The Cost of Undiagnosed TBIs and Potential Solutions

In recent years, traumatic brain injuries (TBIs) and concussions have become a popular topic of conversation throughout the sports world. What sparked this dialogue was diagnosis and early death of several ex-pro football players who were later diagnosed with chronic traumatic encephalopathy (CTE), a degenerative brain disorder associated with repetitive head trauma. Studies have found a link between CTE and suicidal behavior, dementia and declines in memory, executive function and mood.

The problem is that this conversation has not yet reached the levels necessary to understand just how mis- and under diagnosed TBIs really are.

Rate of undiagnosed TBIs

Traumatic brain injury (TBI) is a leading cause of death and disability in the United States. According to the World Health Organization (WHO), Traumatic brain injury (TBI) will surpass many diseases as the major cause of death and disability by the year 2020.

The magnitude and prevalence this condition imposes on society makes TBI a pressing public health and medical problem. This includes:

● 230,000 people hospitalized

● 50,000 deaths

● 80,000 to 90,000 injuries that resulted in long-term disability

Mild Traumatic Brain Injury

Researchers speculate that the number of undiagnosed mild brain injuries in the United States is much greater than often thought. Mild TBIs are hard for both doctors and survivors to diagnose, but studies show that often in both sports and the military reporting may be intentionally stifled.

One study found nearly 60 percent of all TBIs were undiagnosed in a sample of individuals admitted to hospitals following the 9/11 terrorist attacks. Because hospitalizations resulting from falling debris were the most common injury, many TBIs went undiagnosed.

The study indicates that situations involving multiple traumas, invisible head trauma is often missed.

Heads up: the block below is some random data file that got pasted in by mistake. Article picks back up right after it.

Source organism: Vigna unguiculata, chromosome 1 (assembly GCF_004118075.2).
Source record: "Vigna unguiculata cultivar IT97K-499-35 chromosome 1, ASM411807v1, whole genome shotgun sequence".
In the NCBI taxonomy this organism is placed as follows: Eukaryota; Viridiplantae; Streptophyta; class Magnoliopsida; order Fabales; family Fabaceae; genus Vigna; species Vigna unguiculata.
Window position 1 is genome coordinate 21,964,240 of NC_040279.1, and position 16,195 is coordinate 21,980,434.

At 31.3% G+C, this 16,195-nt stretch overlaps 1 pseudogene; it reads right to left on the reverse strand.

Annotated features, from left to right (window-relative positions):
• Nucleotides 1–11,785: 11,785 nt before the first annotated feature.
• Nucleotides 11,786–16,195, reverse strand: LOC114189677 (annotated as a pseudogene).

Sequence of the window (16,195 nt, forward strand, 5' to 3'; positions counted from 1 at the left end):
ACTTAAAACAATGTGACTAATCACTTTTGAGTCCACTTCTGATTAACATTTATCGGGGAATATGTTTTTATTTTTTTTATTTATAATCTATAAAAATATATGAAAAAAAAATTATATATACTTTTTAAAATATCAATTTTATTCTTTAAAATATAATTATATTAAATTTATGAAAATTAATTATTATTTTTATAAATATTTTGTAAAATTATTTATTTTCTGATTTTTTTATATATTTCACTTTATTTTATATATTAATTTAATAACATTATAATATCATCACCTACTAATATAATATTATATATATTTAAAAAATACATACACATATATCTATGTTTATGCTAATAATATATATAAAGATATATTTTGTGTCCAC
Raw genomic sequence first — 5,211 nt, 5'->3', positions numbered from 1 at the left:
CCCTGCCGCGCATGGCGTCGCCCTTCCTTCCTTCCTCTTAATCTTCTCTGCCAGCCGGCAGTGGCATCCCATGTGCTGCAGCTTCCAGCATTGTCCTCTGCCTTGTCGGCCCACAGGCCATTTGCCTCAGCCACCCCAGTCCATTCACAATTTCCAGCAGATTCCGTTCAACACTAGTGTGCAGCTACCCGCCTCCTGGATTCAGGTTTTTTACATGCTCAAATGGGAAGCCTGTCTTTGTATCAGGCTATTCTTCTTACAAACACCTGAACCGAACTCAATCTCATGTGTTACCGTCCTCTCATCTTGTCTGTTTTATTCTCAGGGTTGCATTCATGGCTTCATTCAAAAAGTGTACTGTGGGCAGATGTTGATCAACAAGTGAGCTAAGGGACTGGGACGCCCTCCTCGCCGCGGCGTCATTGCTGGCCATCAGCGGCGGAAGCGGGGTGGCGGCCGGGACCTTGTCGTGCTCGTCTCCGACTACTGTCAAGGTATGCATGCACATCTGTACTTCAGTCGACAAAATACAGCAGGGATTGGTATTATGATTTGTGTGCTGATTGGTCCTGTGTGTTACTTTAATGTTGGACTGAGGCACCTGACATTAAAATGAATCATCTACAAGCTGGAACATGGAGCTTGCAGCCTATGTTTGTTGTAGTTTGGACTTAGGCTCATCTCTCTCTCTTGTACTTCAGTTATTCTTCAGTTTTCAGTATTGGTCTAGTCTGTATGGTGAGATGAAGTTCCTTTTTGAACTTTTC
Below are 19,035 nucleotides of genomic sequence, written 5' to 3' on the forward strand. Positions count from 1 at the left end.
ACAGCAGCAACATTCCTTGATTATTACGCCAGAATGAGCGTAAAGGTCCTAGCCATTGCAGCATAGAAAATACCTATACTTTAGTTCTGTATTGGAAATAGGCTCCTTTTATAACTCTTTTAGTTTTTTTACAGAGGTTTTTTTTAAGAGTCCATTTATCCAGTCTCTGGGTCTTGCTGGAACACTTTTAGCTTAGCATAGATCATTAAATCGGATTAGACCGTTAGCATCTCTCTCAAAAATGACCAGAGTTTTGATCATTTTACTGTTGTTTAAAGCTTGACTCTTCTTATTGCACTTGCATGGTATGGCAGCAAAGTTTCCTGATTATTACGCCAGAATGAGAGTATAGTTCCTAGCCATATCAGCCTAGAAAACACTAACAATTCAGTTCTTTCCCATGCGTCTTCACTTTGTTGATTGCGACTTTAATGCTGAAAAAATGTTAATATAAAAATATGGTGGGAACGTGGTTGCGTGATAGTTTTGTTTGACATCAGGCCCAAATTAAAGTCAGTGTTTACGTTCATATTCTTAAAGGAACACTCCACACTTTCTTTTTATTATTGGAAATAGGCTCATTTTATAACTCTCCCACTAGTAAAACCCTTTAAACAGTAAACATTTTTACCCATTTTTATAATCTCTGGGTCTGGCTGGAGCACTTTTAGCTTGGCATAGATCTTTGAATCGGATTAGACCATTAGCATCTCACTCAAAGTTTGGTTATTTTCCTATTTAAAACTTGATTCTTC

Estimates of undiagnosed TBIs outside the research community are strikingly unavailable. None of the US Government, military, healthcare or educational organizations have published estimates to date. Lack of reporting reflects a concern identifying individuals with these injuries may present a far larger public health concern than some are ready to admit.

Why is This Such a Big Problem?

In recent years, mild traumatic brain injury) also known as concussions) has emerged as a major public health concern. Of the 1.5 million Americans whose TBIs are documented by medical professionals, 85 percent are considered mild TBIs (mTBI). These injuries once were considered a “rite of passage”, especially in contact sports.

Now, we are starting to understand the potential cognitive, physical, emotional, and social consequences. Despite increasing awareness, a large portion of mTBIs go undiagnosed due to a lack of educational awareness, reporting, under-diagnosis, and misdiagnosis. The prevalence of undiagnosed mTBIs poses a significant public health threat, especially with identified links between head injury and mental illness, substance abuse, and criminality.

The Financial, Physical and Emotional Cost of Undiagnosed TBIs

Led by Professor David Menon from the Division of Anaesthesia at the University of Cambridge and Professor Andrew Maas from Antwerp University Hospital and University of Antwerp, Belgium, an International commission is working to reduce the global burden of traumatic brain injury. The commission targets policy makers, funders, patient organizations, as well as health-care professionals.

Using data from 300 international clinicians and researchers, many of whom are part of the International Initiative for Traumatic Brain Injury Research, they provide clinical and research priorities with recommendations to reduce the global burden of TBI. Some of their findings include:

● $1 of every $200 of annual global output is spent on some impact of TBIs

● TBIs impact 50 million people every year

● More than half the world's population will suffer a TBI over their lifetime

● TBIs are the leading cause of mortality in young adults, a major cause of disability across all ages